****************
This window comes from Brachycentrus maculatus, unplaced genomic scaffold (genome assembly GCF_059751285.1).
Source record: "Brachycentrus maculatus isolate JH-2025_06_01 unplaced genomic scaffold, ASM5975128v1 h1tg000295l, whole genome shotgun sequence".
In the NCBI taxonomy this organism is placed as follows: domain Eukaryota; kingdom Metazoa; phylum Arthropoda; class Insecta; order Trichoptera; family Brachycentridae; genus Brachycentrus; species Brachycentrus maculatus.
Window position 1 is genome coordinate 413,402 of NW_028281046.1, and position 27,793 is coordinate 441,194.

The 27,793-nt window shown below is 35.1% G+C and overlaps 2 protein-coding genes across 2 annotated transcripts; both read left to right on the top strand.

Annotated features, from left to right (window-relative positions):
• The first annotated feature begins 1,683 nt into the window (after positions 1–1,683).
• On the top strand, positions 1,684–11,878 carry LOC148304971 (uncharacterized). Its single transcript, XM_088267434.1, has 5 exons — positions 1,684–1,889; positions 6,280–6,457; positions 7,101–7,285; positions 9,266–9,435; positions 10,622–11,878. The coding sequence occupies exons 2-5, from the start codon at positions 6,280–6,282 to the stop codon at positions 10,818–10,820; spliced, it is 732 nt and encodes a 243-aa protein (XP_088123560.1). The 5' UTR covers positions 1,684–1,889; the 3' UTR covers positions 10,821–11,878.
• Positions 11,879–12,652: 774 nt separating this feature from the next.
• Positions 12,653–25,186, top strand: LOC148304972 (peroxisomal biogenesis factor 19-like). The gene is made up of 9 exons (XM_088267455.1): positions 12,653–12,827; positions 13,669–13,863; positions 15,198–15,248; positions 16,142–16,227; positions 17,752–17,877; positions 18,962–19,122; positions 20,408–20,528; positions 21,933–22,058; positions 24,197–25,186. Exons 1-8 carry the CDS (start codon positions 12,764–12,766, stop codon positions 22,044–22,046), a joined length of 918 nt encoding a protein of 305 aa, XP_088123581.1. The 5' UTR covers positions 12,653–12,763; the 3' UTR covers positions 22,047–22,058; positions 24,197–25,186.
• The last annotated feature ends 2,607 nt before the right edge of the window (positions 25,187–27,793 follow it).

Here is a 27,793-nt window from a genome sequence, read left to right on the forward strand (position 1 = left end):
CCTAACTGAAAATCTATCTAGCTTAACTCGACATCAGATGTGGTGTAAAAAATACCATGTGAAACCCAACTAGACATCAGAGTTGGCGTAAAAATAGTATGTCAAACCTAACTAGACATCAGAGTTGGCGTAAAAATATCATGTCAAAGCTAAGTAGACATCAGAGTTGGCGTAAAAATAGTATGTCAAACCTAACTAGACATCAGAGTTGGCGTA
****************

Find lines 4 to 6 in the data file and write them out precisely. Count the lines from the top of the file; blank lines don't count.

Window position 1 is genome coordinate 413,402 of NW_028281046.1, and position 27,793 is coordinate 441,194.

The 27,793-nt window shown below is 35.1% G+C and overlaps 2 protein-coding genes across 2 annotated transcripts; both read left to right on the top strand.

Annotated features, from left to right (window-relative positions):